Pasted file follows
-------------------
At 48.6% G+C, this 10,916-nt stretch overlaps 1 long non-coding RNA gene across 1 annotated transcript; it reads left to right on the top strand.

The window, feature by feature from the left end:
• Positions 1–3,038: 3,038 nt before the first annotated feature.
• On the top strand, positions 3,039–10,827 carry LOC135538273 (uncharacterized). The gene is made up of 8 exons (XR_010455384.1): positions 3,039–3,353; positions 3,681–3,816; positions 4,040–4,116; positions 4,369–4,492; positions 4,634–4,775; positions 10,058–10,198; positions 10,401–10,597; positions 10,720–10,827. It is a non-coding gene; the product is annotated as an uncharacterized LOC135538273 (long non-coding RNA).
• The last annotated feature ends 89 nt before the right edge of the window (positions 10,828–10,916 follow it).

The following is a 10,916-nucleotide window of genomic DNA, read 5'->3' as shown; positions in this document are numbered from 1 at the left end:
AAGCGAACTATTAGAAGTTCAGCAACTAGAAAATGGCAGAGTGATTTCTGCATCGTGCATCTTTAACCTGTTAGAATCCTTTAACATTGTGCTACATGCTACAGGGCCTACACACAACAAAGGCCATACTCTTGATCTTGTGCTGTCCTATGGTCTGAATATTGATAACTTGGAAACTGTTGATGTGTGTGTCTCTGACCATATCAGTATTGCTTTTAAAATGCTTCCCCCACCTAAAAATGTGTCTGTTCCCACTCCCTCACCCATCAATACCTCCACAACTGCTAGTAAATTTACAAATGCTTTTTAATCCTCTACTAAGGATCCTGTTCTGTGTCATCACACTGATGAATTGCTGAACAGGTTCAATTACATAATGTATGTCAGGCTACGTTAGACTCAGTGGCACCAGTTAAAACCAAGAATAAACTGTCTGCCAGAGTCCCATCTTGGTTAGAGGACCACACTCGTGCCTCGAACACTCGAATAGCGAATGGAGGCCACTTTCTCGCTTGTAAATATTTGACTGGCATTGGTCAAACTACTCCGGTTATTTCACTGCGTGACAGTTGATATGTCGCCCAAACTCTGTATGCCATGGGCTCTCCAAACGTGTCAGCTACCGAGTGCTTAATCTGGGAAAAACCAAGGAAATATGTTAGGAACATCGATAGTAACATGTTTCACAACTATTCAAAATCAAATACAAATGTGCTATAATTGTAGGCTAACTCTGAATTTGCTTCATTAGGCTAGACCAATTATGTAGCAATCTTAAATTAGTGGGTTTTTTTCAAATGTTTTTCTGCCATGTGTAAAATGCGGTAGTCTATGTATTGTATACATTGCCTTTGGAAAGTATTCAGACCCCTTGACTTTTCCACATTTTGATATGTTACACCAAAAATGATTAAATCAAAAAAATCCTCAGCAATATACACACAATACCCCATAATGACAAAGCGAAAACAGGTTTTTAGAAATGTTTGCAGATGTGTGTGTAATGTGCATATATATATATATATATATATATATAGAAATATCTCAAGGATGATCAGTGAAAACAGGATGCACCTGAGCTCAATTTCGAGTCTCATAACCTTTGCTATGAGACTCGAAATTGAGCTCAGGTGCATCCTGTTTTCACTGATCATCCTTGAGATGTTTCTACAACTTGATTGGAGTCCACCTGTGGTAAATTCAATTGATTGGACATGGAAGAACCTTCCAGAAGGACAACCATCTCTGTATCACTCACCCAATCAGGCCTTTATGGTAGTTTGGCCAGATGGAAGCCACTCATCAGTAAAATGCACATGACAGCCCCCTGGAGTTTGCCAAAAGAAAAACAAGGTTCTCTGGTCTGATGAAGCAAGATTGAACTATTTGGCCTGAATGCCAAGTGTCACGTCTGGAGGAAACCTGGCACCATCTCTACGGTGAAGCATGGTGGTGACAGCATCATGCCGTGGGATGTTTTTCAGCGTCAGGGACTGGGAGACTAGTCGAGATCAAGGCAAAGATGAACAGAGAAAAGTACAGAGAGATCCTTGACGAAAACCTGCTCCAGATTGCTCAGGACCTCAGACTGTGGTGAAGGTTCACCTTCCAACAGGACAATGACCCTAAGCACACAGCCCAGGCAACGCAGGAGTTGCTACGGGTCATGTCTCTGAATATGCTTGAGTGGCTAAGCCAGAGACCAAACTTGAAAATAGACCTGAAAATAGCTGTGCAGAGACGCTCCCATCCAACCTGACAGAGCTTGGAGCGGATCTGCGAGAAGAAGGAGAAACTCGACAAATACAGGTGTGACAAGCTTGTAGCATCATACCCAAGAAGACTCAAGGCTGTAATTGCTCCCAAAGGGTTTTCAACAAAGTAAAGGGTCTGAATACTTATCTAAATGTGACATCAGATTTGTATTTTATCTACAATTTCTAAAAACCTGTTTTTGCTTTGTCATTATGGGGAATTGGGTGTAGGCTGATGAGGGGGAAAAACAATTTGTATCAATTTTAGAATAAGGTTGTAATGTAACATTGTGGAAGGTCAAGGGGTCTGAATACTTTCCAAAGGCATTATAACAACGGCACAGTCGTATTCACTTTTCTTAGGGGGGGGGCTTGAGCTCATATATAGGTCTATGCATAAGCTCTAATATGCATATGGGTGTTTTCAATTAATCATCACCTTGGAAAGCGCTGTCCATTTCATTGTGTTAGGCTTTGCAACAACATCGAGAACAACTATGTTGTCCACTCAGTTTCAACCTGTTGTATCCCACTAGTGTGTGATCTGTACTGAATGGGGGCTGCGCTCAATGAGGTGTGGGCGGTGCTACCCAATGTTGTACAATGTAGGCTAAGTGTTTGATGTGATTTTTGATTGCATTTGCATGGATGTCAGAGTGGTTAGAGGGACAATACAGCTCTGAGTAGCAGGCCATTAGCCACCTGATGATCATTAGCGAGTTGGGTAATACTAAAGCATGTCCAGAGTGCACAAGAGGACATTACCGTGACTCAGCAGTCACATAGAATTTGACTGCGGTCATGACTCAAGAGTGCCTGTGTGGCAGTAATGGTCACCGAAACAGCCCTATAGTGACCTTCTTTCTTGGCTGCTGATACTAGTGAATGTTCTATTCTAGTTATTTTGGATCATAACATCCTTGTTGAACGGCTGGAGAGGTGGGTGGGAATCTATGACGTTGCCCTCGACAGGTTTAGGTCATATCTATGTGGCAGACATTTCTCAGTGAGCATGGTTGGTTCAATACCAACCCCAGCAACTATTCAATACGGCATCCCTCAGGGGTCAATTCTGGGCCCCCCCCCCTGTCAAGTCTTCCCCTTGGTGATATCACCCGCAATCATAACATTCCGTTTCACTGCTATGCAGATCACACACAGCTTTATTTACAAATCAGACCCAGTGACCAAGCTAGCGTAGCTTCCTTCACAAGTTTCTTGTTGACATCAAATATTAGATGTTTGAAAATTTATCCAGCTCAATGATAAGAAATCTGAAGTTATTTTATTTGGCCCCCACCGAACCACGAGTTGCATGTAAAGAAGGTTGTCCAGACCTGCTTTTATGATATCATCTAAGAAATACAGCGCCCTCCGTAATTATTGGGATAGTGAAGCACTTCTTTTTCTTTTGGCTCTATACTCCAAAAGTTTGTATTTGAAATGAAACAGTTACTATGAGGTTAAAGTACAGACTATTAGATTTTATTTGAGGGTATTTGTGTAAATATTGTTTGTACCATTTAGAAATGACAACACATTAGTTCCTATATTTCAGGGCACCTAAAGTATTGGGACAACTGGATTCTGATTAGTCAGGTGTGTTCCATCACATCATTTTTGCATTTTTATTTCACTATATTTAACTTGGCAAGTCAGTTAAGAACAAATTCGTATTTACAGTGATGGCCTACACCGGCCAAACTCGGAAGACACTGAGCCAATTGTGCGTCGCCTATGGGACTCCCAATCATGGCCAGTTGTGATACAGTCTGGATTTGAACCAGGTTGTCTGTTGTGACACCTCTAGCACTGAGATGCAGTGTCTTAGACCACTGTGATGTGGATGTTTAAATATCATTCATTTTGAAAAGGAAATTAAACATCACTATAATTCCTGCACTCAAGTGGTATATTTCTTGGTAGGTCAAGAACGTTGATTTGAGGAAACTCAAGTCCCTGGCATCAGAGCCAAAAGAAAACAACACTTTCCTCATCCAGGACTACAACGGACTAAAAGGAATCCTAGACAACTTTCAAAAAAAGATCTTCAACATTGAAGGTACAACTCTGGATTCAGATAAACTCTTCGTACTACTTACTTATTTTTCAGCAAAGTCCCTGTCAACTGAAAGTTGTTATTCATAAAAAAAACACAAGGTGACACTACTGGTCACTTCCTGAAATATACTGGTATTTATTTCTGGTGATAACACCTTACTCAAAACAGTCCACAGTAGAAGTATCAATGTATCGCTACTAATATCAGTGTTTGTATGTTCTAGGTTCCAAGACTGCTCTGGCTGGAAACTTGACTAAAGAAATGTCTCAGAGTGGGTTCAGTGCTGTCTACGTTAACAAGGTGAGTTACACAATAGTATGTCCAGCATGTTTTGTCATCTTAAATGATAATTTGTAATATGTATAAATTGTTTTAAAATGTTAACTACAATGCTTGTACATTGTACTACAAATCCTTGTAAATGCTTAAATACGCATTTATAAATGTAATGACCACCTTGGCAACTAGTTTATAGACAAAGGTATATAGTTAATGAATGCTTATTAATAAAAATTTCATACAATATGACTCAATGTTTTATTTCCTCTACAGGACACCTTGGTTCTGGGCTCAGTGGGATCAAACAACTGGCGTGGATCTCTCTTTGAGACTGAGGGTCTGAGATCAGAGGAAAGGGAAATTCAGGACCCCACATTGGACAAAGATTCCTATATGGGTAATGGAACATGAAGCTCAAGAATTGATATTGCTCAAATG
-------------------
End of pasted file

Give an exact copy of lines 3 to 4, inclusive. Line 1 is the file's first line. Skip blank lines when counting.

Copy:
• Positions 1–3,038: 3,038 nt before the first annotated feature.
• On the top strand, positions 3,039–10,827 carry LOC135538273 (uncharacterized). The gene is made up of 8 exons (XR_010455384.1): positions 3,039–3,353; positions 3,681–3,816; positions 4,040–4,116; positions 4,369–4,492; positions 4,634–4,775; positions 10,058–10,198; positions 10,401–10,597; positions 10,720–10,827. It is a non-coding gene; the product is annotated as an uncharacterized LOC135538273 (long non-coding RNA).